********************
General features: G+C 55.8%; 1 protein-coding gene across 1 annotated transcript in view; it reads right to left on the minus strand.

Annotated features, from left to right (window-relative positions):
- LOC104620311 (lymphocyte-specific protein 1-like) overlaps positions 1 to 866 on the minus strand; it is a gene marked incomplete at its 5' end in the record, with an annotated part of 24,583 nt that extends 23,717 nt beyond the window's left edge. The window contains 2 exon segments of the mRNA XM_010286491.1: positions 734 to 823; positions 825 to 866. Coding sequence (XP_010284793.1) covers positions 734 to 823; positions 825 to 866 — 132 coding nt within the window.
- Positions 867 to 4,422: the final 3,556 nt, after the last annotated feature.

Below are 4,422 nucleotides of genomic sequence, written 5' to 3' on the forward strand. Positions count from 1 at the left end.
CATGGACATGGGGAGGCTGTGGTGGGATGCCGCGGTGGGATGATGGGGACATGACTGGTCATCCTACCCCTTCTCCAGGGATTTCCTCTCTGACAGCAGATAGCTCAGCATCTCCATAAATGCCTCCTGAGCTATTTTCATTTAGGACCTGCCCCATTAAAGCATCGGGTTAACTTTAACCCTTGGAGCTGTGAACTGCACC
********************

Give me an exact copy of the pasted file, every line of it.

General features: G+C 55.8%; 1 protein-coding gene across 1 annotated transcript in view; it reads right to left on the minus strand.

Annotated features, from left to right (window-relative positions):
- LOC104620311 (lymphocyte-specific protein 1-like) overlaps positions 1 to 866 on the minus strand; it is a gene marked incomplete at its 5' end in the record, with an annotated part of 24,583 nt that extends 23,717 nt beyond the window's left edge. The window contains 2 exon segments of the mRNA XM_010286491.1: positions 734 to 823; positions 825 to 866. Coding sequence (XP_010284793.1) covers positions 734 to 823; positions 825 to 866 — 132 coding nt within the window.
- Positions 867 to 4,422: the final 3,556 nt, after the last annotated feature.

Below are 4,422 nucleotides of genomic sequence, written 5' to 3' on the forward strand. Positions count from 1 at the left end.
CATGGACATGGGGAGGCTGTGGTGGGATGCCGCGGTGGGATGATGGGGACATGACTGGTCATCCTACCCCTTCTCCAGGGATTTCCTCTCTGACAGCAGATAGCTCAGCATCTCCATAAATGCCTCCTGAGCTATTTTCATTTAGGACCTGCCCCATTAAAGCATCGGGTTAACTTTAACCCTTGGAGCTGTGAACTGCACC